Here I mean to suggest a state of affairs in which the generalized subject — the combination of the self and the phenomenological world that constitute it — has taken on totemic properties, in a quasi-Durkheimian sense, with respect to its representation and identification properties for the narcissistic subjects. See Emile Durkheim, The Elementary Forms of Religious Life (New York: The Free Press, 1995), 133.
 Baudrillard, The System of Objects, 204-205.
 “A technological revolution, centered around information technologies” has begun to “reshape, at an accelerated pace, the material basis of society,” says Manuel Castells. In this new society, this network society, “the search for identity…becomes the fundamental source of…meaning.” See Manuel Castells, The Rise of the Network Society (Oxford: Blackwell, 1996), 1, 3.
 Baudrillard, Symbolic Exchange and Death, 10.
 Baudrillard uses this analogy to describe the “luxuriant growth of objects” that increasingly come to constitute the consumptive symbolic universe of the subject. (Baudrillard, The System of Objects, 3.)
 Marshall McLuhan, Understanding Media: The Extensions of Man (Cambridge: MIT Press, 1994), 8-9.
 “Today,” argues Baudrillard, “abstraction is no longer that of the map, the double, the mirror, or the concept. Simulation is no longer that of a territory, a referential being, or a substance. It is the generation by models of a real without origin or reality: a hyperreal. The territory no longer precedes the map, nor does it survive it. It is nevertheless the map that precedes the territory — recession of simulacra — that engenders the territory whose shreds slowly rot across the extent of the map.” See Jean Baudrillard, Simulacra and Simulation (Ann Arbor: University of Michigan Press, 1994), 1.
 Paul Valéry, “La Conquéte de l’ubiquité,” as taken from Walter Benjamin, Illuminations (New York: Shocken, 1969), 217.
 Ibid., 223.
 Ibid., 228.
 Ibid., 233-234.
 Paul Virilio, The Vision Machine (Bloomington: Indiana University Press, 1994), 22.
 Baudrillard, Symbolic Exchange and Death, 7.
 Ibid., 7-8.
 Virilio, 22.
 Walter Benjamin, The Arcades Project (Cambridge: The Belknap Press of the Harvard University Press, 1999), 14.
 “We are at the end of production,” says Baudrillard. “[N]othing is produced, strictly speaking: everything is deduced, from the grace (God) or beneficence (nature) of an agency which releases or withholds its riches” (Baudrillard, Symbolic Exchange and Death, 9). Such an agency is the spirit of the domination enacted by the subject’s own submission, the acceptance from it of the gift of deferred death…by the subject’s position in the symbolic order.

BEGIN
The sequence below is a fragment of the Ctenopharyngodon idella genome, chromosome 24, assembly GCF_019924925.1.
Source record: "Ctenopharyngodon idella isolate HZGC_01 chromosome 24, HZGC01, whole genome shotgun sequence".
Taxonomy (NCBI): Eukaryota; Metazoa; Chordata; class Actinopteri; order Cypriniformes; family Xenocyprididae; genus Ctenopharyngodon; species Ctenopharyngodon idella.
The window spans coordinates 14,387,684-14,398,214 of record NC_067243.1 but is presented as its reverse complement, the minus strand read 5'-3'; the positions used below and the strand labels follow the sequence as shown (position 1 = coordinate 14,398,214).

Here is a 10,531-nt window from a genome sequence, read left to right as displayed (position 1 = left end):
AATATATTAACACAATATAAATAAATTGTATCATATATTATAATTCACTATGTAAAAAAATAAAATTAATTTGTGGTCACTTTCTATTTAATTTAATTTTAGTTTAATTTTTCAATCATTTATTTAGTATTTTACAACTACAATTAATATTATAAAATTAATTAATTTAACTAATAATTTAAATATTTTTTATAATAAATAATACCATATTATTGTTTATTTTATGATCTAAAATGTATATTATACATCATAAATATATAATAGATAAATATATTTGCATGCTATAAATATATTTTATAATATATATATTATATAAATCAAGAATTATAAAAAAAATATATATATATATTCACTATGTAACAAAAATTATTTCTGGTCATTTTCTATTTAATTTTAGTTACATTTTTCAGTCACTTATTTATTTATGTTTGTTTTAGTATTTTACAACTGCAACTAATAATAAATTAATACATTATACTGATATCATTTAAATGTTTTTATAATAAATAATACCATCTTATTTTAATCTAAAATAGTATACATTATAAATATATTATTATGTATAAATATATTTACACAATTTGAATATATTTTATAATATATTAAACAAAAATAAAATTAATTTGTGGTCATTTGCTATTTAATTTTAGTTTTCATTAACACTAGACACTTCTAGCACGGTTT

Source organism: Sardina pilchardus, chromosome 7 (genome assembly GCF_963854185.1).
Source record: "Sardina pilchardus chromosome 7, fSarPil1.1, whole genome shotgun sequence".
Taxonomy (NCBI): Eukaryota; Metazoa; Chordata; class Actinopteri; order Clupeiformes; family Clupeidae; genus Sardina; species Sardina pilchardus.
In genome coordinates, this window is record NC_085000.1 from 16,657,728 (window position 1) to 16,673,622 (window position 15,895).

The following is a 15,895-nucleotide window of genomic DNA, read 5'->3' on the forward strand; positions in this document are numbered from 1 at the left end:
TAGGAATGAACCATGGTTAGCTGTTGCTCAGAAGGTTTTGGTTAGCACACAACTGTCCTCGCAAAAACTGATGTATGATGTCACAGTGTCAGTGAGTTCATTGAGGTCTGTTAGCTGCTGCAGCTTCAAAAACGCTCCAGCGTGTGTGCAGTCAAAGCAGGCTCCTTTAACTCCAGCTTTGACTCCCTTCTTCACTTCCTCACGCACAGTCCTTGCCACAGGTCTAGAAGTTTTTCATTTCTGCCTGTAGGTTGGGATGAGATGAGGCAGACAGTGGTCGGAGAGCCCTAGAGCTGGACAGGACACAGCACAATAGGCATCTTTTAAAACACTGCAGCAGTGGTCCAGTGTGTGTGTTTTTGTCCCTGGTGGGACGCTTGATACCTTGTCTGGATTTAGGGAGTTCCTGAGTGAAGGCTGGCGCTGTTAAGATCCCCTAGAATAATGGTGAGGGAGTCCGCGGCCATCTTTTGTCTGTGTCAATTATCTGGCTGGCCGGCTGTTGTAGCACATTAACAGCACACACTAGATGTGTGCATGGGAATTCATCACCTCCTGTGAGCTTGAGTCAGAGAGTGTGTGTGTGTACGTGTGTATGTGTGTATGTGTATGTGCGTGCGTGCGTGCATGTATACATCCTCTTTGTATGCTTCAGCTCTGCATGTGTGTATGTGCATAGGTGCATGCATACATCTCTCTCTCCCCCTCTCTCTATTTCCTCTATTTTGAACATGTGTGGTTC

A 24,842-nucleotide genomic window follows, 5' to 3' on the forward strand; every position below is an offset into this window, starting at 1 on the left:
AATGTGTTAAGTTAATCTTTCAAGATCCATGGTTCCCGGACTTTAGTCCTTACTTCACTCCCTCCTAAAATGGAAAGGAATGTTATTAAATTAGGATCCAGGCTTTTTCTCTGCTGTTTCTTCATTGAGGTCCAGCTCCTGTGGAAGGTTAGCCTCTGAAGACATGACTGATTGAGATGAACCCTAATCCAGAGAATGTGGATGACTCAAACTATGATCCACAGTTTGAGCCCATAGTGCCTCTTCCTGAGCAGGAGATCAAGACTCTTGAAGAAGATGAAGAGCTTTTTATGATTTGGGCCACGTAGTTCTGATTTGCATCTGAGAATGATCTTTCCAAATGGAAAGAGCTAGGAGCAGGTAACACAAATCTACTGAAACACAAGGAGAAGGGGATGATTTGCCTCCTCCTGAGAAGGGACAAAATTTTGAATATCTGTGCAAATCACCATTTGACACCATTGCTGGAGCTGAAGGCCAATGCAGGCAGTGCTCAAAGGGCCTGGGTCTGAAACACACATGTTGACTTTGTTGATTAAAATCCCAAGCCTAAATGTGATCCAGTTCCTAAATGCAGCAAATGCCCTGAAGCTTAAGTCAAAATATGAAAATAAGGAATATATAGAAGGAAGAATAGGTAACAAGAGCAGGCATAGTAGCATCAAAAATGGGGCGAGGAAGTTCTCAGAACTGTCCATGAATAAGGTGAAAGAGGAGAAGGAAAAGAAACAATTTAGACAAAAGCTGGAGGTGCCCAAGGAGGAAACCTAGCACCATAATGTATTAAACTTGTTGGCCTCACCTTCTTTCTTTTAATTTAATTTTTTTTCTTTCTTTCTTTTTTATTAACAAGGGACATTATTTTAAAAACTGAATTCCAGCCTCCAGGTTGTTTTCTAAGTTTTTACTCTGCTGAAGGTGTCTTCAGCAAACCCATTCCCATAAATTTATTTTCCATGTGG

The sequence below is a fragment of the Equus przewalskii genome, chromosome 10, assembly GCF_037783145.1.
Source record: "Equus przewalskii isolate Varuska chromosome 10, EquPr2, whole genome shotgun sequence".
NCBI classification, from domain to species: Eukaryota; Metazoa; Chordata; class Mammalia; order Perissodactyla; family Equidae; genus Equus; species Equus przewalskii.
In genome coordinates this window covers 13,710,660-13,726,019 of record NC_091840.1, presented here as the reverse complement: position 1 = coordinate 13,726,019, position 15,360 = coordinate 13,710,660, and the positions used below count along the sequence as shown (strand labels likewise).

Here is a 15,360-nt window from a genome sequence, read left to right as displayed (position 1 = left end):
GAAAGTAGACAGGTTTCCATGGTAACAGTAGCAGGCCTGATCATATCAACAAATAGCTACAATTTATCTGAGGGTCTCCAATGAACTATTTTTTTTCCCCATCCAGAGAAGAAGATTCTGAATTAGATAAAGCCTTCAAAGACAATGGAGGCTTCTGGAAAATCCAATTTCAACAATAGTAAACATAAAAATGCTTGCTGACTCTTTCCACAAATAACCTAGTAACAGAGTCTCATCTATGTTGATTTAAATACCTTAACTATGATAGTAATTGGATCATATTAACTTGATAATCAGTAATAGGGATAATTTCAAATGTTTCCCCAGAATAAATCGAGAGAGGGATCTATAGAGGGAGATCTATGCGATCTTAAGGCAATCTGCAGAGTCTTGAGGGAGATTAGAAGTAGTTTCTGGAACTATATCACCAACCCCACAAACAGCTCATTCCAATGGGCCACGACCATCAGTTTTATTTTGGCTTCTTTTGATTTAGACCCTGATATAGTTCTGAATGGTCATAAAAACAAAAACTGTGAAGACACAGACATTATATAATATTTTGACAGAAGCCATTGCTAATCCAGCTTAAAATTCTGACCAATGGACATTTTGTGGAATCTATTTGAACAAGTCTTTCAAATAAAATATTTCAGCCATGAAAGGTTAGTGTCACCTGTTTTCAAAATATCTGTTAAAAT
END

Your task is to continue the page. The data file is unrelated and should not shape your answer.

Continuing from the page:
Baudrillard, Symbolic Exchange and Death, 7.
 Virilio, 22.
 Baudrillard, Symbolic Exchange and Death, 6.
 Baudrillard, The System of Objects, 204.
 Ibid., 205.
 McLuhan describes the effect of “a convulsive sensuous participation that is profoundly kinetic and tactile, because tactility is the interplay of the senses” (McLuhan, 314), a state of affairs that well describes the “multimedia” environment of the network society and its glowing, beeping, informating, demanding, participatory prosthetic apparatuses.
 “There is no fashion in a caste society,” says Baudrillard, “nor in a society based on rank, since assignation is absolute and there is no class mobility. Signs are protected by a prohibition which ensures their total clarity and confers and unequivocal status on each.” This is the world of the real that preceeds the simulacra. “[T]his order has existed, and it was a brutal hierarchy, since the sign’s transparency is indissociably also its cruelty…[I]n cruel societies, signs are limited in number and their circulation is restricted…The arbitrariness of the sign begins when…the signifier starts to refer to a disenchanted universe of the signified, the common denominator of the real world, towards which no-one any longer has the least obligation.” (Baudrillard, Symbolic Exchange and Death, 50).
 Hannah Arendt’s discussion of the opposition between these two conceptions of the nature of mankind fails to anticipate the possibility of an age like ours — in which the predicament of mankind is the “undefined character of labor” in a postproductive world. See Hannah Arendt, The Human Condition (Chicago: The University of Chicago Press, 1998), 79-135 and Baudrillard, Symbolic Exchange and Death, 17.